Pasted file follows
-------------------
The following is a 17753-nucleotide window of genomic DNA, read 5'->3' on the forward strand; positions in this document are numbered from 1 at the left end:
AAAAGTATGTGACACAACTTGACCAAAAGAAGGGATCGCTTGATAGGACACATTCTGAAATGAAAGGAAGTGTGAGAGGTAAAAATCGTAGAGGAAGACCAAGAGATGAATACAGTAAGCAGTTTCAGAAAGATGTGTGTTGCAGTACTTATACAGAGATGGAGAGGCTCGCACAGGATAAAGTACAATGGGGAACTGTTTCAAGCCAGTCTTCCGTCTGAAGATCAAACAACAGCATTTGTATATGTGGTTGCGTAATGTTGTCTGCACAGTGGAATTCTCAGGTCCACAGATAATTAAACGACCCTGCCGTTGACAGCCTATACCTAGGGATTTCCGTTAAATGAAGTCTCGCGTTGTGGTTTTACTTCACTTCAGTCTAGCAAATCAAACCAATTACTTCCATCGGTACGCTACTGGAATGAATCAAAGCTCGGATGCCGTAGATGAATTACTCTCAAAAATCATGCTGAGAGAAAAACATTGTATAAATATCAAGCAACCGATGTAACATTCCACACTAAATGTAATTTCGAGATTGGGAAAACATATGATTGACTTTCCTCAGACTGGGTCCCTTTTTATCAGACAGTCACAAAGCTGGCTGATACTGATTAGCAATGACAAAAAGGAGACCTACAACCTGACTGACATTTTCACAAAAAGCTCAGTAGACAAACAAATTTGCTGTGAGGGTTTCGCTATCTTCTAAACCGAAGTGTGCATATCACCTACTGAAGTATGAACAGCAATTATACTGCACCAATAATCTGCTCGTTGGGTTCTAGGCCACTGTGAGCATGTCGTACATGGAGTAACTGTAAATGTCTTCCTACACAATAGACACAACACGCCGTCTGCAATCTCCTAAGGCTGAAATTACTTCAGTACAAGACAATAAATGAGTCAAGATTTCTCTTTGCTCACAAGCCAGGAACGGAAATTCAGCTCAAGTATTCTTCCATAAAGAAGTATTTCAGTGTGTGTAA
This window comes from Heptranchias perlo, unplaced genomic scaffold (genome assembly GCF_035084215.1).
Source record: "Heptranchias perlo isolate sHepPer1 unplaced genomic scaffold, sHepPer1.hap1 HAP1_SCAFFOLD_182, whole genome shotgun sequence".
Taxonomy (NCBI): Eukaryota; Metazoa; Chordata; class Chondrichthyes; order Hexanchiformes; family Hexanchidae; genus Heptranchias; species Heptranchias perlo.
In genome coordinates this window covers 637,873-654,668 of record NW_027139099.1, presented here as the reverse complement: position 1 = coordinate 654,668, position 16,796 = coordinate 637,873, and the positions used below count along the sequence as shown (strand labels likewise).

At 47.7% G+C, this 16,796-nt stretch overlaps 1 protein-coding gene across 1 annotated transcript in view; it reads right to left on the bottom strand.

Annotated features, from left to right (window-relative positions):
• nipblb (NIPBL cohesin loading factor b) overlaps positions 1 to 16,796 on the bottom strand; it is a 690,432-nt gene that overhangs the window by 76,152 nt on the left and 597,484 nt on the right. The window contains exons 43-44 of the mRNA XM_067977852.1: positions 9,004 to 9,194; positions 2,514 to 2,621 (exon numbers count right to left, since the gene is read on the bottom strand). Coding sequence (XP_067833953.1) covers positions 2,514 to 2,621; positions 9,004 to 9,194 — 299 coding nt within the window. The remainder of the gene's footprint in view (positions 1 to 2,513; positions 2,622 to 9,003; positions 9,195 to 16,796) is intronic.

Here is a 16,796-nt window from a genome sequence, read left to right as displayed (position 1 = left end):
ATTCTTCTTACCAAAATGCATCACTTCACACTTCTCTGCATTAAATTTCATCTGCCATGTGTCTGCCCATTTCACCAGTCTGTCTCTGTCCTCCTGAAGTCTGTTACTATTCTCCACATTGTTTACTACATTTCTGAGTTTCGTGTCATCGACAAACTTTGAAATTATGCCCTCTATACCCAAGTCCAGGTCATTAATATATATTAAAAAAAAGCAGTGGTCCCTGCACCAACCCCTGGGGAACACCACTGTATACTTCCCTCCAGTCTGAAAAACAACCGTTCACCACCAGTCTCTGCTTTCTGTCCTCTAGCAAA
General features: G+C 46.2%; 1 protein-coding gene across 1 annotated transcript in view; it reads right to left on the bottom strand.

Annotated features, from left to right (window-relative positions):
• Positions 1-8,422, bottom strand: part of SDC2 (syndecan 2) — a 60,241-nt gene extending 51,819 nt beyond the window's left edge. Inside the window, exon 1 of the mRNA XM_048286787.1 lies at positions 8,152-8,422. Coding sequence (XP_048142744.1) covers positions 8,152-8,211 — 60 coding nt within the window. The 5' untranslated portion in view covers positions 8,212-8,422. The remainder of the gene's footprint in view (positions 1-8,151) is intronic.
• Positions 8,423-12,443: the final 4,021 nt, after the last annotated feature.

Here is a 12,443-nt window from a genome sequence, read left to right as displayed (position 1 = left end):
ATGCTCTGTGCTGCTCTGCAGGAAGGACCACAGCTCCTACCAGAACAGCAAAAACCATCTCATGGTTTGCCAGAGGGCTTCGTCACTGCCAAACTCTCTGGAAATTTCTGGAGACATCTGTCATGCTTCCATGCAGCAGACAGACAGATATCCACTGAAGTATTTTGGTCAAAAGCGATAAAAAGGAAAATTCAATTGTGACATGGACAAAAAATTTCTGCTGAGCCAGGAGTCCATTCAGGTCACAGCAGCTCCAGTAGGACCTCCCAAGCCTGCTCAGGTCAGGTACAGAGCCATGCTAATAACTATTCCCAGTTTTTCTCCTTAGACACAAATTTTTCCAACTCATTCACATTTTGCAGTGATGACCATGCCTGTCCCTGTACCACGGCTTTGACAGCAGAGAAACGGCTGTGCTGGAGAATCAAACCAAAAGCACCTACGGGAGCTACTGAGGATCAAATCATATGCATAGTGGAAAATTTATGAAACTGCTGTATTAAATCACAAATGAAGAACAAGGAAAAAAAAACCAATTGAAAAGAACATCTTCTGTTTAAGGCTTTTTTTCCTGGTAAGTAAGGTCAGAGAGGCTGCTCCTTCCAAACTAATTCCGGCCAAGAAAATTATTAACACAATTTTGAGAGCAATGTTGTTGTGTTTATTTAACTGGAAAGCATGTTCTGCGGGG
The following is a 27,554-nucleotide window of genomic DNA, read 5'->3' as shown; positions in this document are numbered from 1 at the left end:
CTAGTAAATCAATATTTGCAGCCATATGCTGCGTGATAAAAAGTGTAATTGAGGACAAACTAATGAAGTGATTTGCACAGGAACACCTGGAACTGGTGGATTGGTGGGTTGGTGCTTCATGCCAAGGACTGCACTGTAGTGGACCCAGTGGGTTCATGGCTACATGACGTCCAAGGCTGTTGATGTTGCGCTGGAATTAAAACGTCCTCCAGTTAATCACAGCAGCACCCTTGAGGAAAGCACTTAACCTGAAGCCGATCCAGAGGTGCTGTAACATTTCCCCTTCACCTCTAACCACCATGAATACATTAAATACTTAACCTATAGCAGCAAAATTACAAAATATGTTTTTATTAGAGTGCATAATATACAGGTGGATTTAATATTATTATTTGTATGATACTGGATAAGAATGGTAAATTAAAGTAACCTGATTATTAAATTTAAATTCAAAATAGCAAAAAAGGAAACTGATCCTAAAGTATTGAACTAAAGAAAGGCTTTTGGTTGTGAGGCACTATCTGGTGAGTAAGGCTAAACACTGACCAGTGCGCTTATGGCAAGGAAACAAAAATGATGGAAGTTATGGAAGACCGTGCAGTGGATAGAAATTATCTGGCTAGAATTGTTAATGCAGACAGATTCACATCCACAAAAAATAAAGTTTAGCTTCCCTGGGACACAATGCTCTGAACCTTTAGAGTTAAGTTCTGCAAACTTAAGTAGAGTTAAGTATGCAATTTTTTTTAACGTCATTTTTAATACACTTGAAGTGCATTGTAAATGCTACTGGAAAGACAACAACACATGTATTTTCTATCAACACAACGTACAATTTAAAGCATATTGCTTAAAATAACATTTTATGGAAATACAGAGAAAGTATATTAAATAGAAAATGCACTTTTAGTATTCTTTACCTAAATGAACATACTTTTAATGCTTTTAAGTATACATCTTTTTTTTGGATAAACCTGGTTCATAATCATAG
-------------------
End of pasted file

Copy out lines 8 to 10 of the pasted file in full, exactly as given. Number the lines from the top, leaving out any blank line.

Annotated features, from left to right (window-relative positions):
• nipblb (NIPBL cohesin loading factor b) overlaps positions 1 to 16,796 on the bottom strand; it is a 690,432-nt gene that overhangs the window by 76,152 nt on the left and 597,484 nt on the right. The window contains exons 43-44 of the mRNA XM_067977852.1: positions 9,004 to 9,194; positions 2,514 to 2,621 (exon numbers count right to left, since the gene is read on the bottom strand). Coding sequence (XP_067833953.1) covers positions 2,514 to 2,621; positions 9,004 to 9,194 — 299 coding nt within the window. The remainder of the gene's footprint in view (positions 1 to 2,513; positions 2,622 to 9,003; positions 9,195 to 16,796) is intronic.

Here is a 16,796-nt window from a genome sequence, read left to right as displayed (position 1 = left end):